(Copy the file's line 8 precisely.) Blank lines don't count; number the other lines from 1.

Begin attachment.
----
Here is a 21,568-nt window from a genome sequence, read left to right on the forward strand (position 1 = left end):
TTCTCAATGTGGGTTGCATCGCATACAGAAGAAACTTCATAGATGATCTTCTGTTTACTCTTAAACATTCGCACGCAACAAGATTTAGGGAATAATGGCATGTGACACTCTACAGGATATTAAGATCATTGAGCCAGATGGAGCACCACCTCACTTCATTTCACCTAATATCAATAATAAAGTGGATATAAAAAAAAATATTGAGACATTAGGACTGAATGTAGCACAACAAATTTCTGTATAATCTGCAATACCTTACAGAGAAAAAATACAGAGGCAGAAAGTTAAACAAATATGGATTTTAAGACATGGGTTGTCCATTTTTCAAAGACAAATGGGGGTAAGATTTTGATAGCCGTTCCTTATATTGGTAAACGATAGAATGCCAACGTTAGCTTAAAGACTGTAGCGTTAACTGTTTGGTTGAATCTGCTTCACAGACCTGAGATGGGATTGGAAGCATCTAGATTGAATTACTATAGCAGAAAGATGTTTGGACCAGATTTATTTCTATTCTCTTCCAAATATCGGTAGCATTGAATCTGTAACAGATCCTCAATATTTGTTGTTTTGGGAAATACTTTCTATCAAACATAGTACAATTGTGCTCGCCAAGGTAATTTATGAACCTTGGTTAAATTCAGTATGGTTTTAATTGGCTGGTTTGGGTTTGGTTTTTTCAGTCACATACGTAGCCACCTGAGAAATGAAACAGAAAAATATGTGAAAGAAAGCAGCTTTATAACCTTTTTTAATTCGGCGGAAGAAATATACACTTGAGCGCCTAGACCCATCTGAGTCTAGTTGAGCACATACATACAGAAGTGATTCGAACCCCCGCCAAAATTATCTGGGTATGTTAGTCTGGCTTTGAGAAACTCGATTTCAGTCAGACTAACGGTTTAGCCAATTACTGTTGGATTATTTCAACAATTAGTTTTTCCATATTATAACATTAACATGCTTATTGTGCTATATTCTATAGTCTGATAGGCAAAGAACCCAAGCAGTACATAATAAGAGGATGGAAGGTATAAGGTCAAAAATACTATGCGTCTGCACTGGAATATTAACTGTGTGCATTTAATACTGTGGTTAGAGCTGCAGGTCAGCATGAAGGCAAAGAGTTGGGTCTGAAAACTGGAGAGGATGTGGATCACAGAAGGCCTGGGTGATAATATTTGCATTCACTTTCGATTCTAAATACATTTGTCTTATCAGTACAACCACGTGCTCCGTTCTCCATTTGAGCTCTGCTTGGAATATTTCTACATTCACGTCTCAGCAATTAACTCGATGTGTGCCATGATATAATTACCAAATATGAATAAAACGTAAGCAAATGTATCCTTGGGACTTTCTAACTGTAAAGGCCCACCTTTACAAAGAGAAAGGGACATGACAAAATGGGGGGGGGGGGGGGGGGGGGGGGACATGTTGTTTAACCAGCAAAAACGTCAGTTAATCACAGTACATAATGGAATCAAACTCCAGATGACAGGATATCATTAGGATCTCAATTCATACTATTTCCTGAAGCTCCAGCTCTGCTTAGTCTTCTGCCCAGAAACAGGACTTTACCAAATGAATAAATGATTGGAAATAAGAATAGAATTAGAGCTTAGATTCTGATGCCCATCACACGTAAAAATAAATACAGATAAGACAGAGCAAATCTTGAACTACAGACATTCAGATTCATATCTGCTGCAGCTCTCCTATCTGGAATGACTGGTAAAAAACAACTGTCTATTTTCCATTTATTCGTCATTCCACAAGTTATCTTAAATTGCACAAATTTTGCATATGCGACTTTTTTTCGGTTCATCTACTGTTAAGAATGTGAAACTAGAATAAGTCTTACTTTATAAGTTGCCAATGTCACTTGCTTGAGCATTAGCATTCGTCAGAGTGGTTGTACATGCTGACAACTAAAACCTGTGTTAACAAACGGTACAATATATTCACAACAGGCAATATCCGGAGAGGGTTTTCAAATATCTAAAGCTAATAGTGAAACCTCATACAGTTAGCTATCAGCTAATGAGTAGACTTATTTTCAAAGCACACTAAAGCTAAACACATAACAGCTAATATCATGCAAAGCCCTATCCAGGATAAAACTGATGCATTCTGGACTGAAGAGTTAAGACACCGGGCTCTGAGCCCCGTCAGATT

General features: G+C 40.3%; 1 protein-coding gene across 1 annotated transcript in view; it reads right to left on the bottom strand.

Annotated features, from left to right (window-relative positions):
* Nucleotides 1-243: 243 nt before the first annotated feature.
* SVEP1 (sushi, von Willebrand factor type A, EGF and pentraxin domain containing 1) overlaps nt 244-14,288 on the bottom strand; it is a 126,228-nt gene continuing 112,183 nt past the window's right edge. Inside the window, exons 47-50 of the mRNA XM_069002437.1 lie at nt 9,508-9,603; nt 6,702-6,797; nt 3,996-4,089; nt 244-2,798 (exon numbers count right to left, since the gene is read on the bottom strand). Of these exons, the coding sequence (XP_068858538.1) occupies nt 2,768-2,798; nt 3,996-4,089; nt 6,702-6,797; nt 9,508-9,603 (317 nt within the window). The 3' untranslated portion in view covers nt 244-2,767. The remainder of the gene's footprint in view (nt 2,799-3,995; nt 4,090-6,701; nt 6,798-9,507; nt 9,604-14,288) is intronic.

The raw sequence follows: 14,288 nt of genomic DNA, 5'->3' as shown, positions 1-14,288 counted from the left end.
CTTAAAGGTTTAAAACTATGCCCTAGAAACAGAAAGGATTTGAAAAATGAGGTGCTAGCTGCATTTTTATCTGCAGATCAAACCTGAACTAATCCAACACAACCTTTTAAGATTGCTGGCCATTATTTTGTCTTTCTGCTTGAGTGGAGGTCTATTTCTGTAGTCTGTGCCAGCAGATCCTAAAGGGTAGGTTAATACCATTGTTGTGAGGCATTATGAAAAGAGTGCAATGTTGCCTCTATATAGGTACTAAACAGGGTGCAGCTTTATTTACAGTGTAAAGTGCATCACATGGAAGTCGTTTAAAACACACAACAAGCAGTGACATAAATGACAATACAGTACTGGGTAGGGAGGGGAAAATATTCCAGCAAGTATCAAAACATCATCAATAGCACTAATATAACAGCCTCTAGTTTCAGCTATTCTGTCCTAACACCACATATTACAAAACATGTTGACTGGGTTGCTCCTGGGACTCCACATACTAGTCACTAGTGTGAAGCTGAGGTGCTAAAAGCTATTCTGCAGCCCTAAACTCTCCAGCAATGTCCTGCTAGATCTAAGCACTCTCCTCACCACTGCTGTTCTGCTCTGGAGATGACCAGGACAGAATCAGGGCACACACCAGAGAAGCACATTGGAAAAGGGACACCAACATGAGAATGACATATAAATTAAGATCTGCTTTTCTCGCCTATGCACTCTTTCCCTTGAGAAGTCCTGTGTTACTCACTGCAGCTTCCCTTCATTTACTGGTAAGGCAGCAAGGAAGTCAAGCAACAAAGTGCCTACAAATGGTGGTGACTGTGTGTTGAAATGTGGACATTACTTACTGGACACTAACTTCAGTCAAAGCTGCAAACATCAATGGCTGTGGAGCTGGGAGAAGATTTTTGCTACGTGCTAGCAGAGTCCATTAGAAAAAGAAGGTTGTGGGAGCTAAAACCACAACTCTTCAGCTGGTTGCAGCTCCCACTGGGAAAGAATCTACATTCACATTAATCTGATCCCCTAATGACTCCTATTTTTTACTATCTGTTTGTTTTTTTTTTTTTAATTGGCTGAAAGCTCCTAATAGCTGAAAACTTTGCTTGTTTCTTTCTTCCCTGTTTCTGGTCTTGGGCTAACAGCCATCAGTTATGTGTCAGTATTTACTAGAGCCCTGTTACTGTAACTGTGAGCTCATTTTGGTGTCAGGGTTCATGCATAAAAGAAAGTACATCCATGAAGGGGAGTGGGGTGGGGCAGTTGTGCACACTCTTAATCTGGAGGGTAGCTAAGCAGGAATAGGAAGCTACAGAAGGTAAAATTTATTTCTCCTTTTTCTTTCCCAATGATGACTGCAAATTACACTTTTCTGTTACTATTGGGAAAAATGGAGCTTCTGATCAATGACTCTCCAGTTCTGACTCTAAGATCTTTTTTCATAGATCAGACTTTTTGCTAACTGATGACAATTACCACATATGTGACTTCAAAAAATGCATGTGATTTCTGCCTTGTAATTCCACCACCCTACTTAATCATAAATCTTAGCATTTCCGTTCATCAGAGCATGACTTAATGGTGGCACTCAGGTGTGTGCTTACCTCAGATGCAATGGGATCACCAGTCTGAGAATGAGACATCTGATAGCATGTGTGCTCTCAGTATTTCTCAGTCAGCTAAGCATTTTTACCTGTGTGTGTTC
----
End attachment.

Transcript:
CTTAAAGGTTTAAAACTATGCCCTAGAAACAGAAAGGATTTGAAAAATGAGGTGCTAGCTGCATTTTTATCTGCAGATCAAACCTGAACTAATCCAACACAACCTTTTAAGATTGCTGGCCATTATTTTGTCTTTCTGCTTGAGTGGAGGTCTATTTCTGTAGTCTGTGCCAGCAGATCCTAAAGGGTAGGTTAATACCATTGTTGTGAGGCATTATGAAAAGAGTGCAATGTTGCCTCTATATAGGTACTAAACAGGGTGCAGCTTTATTTACAGTGTAAAGTGCATCACATGGAAGTCGTTTAAAACACACAACAAGCAGTGACATAAATGACAATACAGTACTGGGTAGGGAGGGGAAAATATTCCAGCAAGTATCAAAACATCATCAATAGCACTAATATAACAGCCTCTAGTTTCAGCTATTCTGTCCTAACACCACATATTACAAAACATGTTGACTGGGTTGCTCCTGGGACTCCACATACTAGTCACTAGTGTGAAGCTGAGGTGCTAAAAGCTATTCTGCAGCCCTAAACTCTCCAGCAATGTCCTGCTAGATCTAAGCACTCTCCTCACCACTGCTGTTCTGCTCTGGAGATGACCAGGACAGAATCAGGGCACACACCAGAGAAGCACATTGGAAAAGGGACACCAACATGAGAATGACATATAAATTAAGATCTGCTTTTCTCGCCTATGCACTCTTTCCCTTGAGAAGTCCTGTGTTACTCACTGCAGCTTCCCTTCATTTACTGGTAAGGCAGCAAGGAAGTCAAGCAACAAAGTGCCTACAAATGGTGGTGACTGTGTGTTGAAATGTGGACATTACTTACTGGACACTAACTTCAGTCAAAGCTGCAAACATCAATGGCTGTGGAGCTGGGAGAAGATTTTTGCTACGTGCTAGCAGAGTCCATTAGAAAAAGAAGGTTGTGGGAGCTAAAACCACAACTCTTCAGCTGGTTGCAGCTCCCACTGGGAAAGAATCTACATTCACATTAATCTGATCCCCTAATGACTCCTATTTTTTACTATCTGTTTGTTTTTTTTTTTTTAATTGGCTGAAAGCTCCTAATAGCTGAAAACTTTGCTTGTTTCTTTCTTCCCTGTTTCTGGTCTTGGGCTAACAGCCATCAGTTATGTGTCAGTATTTACTAGAGCCCTGTTACTGTAACTGTGAGCTCATTTTGGTGTCAGGGTTCATGCATAAAAGAAAGTACATCCATGAAGGGGAGTGGGGTGGGGCAGTTGTGCACACTCTTAATCTGGAGGGTAGCTAAGCAGGAATAGGAAGCTACAGAAGGTAAAATTTATTTCTCCTTTTTCTTTCCCAATGATGACTGCAAATTACACTTTTCTGTTACTATTGGGAAAAATGGAGCTTCTGATCAATGACTCTCCAGTTCTGACTCTAAGATCTTTTTTCATAGATCAGACTTTTTGCTAACTGATGACAATTACCACATATGTGACTTCAAAAAATGCATGTGATTTCTGCCTTGTAATTCCACCACCCTACTTAATCATAAATCTTAGCATTTCCGTTCATCAGAGCATGACTTAATGGTGGCACTCAGGTGTGTGCTTACCTCAGATGCAATGGGATCACCAGTCTGAGAATGAGACATCTGATAGCATGTGTGCTCTCAGTATTTCTCAGTCAGCTAAGCATTTTTACCTGTGTGTGTTC